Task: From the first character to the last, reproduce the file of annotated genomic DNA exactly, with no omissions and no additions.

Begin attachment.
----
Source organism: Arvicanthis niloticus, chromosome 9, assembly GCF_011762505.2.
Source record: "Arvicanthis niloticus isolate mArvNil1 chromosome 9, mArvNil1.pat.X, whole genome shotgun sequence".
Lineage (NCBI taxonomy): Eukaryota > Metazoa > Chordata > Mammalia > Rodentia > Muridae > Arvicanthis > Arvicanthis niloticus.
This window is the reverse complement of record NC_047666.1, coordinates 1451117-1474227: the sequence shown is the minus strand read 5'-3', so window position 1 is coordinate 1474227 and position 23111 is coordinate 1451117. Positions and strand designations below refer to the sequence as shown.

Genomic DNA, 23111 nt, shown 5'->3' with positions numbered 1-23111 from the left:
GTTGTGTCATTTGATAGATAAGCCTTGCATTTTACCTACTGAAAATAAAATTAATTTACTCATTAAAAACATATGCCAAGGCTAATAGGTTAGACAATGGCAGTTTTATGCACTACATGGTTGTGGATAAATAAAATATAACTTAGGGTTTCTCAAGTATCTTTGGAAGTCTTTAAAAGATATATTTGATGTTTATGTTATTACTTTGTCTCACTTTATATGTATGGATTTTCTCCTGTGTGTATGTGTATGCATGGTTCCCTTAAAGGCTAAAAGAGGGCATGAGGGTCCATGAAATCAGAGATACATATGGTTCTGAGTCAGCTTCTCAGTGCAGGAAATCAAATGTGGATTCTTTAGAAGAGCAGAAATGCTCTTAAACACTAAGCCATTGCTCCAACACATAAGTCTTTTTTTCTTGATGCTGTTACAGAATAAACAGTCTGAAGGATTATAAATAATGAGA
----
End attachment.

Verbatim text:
Source organism: Arvicanthis niloticus, chromosome 9, assembly GCF_011762505.2.
Source record: "Arvicanthis niloticus isolate mArvNil1 chromosome 9, mArvNil1.pat.X, whole genome shotgun sequence".
Lineage (NCBI taxonomy): Eukaryota > Metazoa > Chordata > Mammalia > Rodentia > Muridae > Arvicanthis > Arvicanthis niloticus.
This window is the reverse complement of record NC_047666.1, coordinates 1451117-1474227: the sequence shown is the minus strand read 5'-3', so window position 1 is coordinate 1474227 and position 23111 is coordinate 1451117. Positions and strand designations below refer to the sequence as shown.

Genomic DNA, 23111 nt, shown 5'->3' with positions numbered 1-23111 from the left:
GTTGTGTCATTTGATAGATAAGCCTTGCATTTTACCTACTGAAAATAAAATTAATTTACTCATTAAAAACATATGCCAAGGCTAATAGGTTAGACAATGGCAGTTTTATGCACTACATGGTTGTGGATAAATAAAATATAACTTAGGGTTTCTCAAGTATCTTTGGAAGTCTTTAAAAGATATATTTGATGTTTATGTTATTACTTTGTCTCACTTTATATGTATGGATTTTCTCCTGTGTGTATGTGTATGCATGGTTCCCTTAAAGGCTAAAAGAGGGCATGAGGGTCCATGAAATCAGAGATACATATGGTTCTGAGTCAGCTTCTCAGTGCAGGAAATCAAATGTGGATTCTTTAGAAGAGCAGAAATGCTCTTAAACACTAAGCCATTGCTCCAACACATAAGTCTTTTTTTCTTGATGCTGTTACAGAATAAACAGTCTGAAGGATTATAAATAATGAGA